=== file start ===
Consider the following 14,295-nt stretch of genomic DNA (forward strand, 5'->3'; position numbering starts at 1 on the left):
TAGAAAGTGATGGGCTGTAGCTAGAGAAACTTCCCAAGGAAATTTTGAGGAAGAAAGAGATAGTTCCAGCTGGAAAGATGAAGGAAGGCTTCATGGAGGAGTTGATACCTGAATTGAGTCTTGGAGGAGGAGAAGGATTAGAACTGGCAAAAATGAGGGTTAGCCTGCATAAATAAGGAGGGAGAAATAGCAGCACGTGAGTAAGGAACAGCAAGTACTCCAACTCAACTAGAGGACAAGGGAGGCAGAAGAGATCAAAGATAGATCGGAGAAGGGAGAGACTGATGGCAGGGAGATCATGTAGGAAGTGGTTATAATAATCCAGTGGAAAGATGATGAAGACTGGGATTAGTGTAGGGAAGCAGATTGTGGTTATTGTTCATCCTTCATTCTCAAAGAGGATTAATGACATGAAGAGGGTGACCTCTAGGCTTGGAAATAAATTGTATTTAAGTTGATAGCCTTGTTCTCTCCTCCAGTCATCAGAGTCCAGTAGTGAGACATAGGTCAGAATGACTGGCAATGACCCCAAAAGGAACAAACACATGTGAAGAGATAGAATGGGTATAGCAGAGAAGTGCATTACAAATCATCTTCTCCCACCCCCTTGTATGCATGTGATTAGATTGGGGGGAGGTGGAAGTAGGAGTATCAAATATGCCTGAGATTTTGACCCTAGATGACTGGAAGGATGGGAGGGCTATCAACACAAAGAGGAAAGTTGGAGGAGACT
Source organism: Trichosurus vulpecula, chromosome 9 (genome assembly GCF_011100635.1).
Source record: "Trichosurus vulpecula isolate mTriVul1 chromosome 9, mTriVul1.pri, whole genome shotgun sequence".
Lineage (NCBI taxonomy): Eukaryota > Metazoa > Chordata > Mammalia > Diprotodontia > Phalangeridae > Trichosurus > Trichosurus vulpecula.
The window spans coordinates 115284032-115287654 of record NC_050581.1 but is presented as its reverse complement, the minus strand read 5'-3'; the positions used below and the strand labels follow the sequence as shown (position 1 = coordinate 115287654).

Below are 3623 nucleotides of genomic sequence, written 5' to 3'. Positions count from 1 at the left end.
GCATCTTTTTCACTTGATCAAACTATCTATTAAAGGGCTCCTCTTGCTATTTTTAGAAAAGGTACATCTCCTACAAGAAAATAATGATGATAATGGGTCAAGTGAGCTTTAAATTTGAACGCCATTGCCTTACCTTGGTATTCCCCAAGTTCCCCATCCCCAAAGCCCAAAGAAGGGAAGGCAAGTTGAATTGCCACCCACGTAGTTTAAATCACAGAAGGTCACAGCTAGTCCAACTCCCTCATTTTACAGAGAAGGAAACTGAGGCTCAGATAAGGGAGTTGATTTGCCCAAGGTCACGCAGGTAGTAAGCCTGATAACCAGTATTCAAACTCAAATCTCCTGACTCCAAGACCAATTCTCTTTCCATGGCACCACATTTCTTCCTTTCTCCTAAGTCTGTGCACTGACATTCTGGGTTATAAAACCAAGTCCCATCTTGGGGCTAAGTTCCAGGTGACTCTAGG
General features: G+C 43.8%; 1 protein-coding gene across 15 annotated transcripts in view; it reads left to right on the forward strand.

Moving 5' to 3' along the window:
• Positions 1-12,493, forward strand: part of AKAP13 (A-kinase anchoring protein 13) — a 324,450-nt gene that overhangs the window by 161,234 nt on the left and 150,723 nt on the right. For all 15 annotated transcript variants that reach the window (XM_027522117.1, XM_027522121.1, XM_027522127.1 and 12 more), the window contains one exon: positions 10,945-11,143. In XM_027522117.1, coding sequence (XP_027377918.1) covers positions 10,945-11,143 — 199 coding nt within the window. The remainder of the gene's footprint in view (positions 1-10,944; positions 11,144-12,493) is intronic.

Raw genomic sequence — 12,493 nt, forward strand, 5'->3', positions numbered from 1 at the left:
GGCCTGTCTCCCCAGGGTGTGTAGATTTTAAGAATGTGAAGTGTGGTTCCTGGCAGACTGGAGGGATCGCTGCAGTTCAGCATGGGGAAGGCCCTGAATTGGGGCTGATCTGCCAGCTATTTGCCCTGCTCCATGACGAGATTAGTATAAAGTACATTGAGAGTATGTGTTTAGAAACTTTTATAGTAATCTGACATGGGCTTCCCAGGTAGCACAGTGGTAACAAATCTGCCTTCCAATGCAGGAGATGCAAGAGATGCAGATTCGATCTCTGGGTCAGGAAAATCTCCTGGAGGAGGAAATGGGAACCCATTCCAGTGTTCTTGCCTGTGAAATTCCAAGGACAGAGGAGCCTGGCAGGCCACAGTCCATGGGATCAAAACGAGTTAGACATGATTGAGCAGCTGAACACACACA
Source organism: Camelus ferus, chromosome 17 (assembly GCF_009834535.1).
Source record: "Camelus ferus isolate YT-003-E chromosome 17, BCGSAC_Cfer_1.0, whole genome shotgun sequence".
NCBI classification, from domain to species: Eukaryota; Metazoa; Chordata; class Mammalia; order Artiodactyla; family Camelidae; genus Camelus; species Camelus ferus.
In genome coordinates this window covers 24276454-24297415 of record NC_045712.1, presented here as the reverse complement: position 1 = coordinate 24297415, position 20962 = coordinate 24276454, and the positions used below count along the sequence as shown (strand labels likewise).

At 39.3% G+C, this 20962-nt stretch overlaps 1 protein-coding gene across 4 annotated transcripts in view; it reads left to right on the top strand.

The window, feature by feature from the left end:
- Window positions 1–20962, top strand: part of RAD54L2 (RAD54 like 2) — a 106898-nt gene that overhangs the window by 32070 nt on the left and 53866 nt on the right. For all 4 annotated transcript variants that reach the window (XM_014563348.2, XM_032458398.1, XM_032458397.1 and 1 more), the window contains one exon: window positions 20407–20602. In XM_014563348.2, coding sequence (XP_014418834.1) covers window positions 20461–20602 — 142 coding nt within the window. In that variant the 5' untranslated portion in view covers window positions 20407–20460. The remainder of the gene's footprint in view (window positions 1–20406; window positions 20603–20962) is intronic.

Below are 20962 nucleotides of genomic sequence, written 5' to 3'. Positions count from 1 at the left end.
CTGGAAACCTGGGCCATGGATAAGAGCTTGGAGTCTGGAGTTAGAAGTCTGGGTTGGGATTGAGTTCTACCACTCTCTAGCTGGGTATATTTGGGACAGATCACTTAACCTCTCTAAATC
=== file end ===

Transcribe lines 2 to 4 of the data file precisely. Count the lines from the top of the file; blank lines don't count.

TAGAAAGTGATGGGCTGTAGCTAGAGAAACTTCCCAAGGAAATTTTGAGGAAGAAAGAGATAGTTCCAGCTGGAAAGATGAAGGAAGGCTTCATGGAGGAGTTGATACCTGAATTGAGTCTTGGAGGAGGAGAAGGATTAGAACTGGCAAAAATGAGGGTTAGCCTGCATAAATAAGGAGGGAGAAATAGCAGCACGTGAGTAAGGAACAGCAAGTACTCCAACTCAACTAGAGGACAAGGGAGGCAGAAGAGATCAAAGATAGATCGGAGAAGGGAGAGACTGATGGCAGGGAGATCATGTAGGAAGTGGTTATAATAATCCAGTGGAAAGATGATGAAGACTGGGATTAGTGTAGGGAAGCAGATTGTGGTTATTGTTCATCCTTCATTCTCAAAGAGGATTAATGACATGAAGAGGGTGACCTCTAGGCTTGGAAATAAATTGTATTTAAGTTGATAGCCTTGTTCTCTCCTCCAGTCATCAGAGTCCAGTAGTGAGACATAGGTCAGAATGACTGGCAATGACCCCAAAAGGAACAAACACATGTGAAGAGATAGAATGGGTATAGCAGAGAAGTGCATTACAAATCATCTTCTCCCACCCCCTTGTATGCATGTGATTAGATTGGGGGGAGGTGGAAGTAGGAGTATCAAATATGCCTGAGATTTTGACCCTAGATGACTGGAAGGATGGGAGGGCTATCAACACAAAGAGGAAAGTTGGAGGAGACT
Source organism: Trichosurus vulpecula, chromosome 9 (genome assembly GCF_011100635.1).
Source record: "Trichosurus vulpecula isolate mTriVul1 chromosome 9, mTriVul1.pri, whole genome shotgun sequence".